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Blind Descent: A Prequel to Gradient Descent

We describe an alternative to gradient descent for backpropogation through a neural network, which we call Blind Descent. We believe that Blind Descent can be used to augment backpropagation by using it as an initialisation method and can also be used at saturation. Blind Descent, inherently by design, does not face problems like exploding or vanishing gradients.


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1 Introduction

Blind Descent can be looked as an alternative or as a complementary aspect to backpropagation (of artificial neural networks). We see Blind Descent as a prequel to gradient descent. It doesn’t require calculation of gradients. Consequently, it doesn’t face certain problems that are faced by gradient descent, namely vanishing and exploding gradients. There’s also no need to store values from forward pass at each node. However, not calculating gradients for backpropagation is what makes this method blind, hence the name Blind Descent.

In later sections, we describe the algorithm and its motivations. We also perform experiments on the MNIST dataset to check the viability of a blind descent through the neural network.

2 Prior work

We did not find much prior works to build on (even though we searched after performing experiments as mentioned in ”Initial RANSAC Concept ideation” section). A remotely similar work is on Extreme Learning Machine.[2] However, the input-hidden layer appears to be randomly initialised and frozen and only the hidden-output layer appears to be minimised using pseudo-inverse solution. Even the incremental learning variant appears to do the same (but with convex optimisation for only one layer).[3] Other methods use injected noise.[4]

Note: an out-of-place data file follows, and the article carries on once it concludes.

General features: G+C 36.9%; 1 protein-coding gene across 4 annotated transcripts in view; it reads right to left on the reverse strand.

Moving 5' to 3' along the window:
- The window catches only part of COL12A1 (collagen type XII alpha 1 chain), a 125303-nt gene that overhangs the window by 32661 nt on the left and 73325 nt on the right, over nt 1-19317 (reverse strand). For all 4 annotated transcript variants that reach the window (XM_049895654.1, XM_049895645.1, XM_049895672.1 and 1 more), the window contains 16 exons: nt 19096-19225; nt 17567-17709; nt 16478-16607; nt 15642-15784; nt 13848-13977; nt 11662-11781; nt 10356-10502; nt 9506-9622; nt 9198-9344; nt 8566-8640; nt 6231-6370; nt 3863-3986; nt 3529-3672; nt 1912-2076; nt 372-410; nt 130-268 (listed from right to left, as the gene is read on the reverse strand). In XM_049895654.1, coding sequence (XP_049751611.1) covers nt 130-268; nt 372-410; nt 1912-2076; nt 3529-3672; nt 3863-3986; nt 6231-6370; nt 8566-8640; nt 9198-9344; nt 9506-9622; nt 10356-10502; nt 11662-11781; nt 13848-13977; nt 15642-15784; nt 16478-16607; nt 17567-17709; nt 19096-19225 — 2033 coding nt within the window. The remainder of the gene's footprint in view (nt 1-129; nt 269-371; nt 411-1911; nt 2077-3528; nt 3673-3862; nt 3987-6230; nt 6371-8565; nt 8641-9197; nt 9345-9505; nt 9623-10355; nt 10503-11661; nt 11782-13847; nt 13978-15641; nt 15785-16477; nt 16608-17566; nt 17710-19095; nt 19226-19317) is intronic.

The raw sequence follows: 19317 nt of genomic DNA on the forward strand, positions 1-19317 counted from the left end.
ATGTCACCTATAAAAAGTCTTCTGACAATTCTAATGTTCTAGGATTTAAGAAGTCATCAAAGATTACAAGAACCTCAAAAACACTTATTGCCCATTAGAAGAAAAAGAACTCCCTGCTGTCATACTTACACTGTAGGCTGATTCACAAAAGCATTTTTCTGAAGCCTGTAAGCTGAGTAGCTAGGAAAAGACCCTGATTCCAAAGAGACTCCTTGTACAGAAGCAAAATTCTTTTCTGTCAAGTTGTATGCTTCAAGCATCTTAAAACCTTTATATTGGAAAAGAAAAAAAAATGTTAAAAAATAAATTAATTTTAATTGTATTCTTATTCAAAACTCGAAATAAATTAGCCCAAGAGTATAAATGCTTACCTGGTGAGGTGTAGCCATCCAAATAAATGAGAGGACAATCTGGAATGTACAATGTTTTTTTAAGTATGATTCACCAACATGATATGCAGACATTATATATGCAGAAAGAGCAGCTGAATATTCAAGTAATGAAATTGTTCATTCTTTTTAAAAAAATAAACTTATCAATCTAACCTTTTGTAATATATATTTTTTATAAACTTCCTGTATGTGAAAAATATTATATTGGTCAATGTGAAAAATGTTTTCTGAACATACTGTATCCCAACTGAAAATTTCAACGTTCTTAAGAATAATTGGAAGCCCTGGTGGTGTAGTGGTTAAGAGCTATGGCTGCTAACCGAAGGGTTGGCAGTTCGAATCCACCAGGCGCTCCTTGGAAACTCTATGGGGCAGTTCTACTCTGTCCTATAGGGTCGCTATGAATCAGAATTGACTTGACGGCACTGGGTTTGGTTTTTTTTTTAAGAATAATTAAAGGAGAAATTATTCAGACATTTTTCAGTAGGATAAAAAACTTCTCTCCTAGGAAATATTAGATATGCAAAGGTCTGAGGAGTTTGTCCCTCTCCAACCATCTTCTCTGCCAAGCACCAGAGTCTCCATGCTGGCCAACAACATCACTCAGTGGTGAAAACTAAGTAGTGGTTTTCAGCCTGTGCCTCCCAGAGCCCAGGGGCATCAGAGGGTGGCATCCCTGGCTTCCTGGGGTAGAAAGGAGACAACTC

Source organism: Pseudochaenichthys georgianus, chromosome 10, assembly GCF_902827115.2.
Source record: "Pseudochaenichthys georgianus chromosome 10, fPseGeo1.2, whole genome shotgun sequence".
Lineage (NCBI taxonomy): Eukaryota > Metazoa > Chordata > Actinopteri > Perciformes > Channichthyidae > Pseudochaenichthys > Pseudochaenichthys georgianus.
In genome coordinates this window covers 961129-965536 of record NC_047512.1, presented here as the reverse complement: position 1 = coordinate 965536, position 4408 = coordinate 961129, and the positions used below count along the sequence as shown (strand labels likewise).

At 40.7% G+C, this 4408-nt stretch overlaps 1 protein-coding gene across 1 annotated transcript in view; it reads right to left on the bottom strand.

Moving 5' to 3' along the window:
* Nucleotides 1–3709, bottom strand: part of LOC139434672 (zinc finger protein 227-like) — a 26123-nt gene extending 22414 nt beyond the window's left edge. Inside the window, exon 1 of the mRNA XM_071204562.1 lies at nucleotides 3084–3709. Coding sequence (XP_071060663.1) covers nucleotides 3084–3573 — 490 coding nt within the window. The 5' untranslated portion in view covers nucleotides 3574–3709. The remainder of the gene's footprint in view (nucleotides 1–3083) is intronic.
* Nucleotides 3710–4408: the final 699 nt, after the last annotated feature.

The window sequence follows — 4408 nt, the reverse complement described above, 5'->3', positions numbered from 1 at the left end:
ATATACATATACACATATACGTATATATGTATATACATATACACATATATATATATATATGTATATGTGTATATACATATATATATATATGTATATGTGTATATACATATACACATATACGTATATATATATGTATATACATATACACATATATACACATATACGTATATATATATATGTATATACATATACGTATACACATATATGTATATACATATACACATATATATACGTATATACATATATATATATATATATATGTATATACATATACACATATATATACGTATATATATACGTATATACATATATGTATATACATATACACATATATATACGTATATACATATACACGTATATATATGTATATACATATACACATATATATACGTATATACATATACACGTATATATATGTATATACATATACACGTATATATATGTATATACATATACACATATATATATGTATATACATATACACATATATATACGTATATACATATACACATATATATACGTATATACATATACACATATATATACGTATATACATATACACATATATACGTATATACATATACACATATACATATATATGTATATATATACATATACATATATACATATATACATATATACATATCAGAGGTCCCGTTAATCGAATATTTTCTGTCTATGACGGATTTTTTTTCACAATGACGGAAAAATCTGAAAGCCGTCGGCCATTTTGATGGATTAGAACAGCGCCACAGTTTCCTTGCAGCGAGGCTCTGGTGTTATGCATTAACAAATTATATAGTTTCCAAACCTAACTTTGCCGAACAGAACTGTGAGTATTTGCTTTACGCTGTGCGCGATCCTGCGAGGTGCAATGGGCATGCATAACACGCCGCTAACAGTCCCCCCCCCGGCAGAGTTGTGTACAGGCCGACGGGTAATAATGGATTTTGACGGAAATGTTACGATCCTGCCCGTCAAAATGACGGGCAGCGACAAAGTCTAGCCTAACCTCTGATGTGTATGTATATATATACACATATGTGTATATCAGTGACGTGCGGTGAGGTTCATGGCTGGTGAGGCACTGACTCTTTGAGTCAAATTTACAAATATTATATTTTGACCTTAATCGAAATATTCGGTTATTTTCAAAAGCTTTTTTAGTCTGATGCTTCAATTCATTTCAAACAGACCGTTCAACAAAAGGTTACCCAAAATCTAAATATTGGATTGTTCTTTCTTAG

But, controlling the noise can be a difficult endeavor and moreover, the data itself can be said to have noise and the required information components. So, we decided to eliminate the noise present in the data instead of introducing additional noise. There are several variants of Extreme Learning Machine (ELM). But, as we can see in the survey, they are either too simplistic and reduce to linear regression or tend towards convex optimisation problems like SVM.

[5] However, we did find random optimisation statistical papers of 1960s and one of the most influential papers that directly influenced our research is the backpropagation paper.[6]

3 Initial RANSAC Concept ideation

We initially came up with initial random weight updation idea initially thinking about removing singularity from linear regression and trying to use batches in linear regression and eventually thinking about RANSAC. We thought about using errors themselves instead of using chains of gradients of errors f’(x) and integrating that f(x) which avoids convex optimisation altogether if we randomly initialise weights repeatedly until error minimises/accuracy rises. We used MNIST dataset from Keras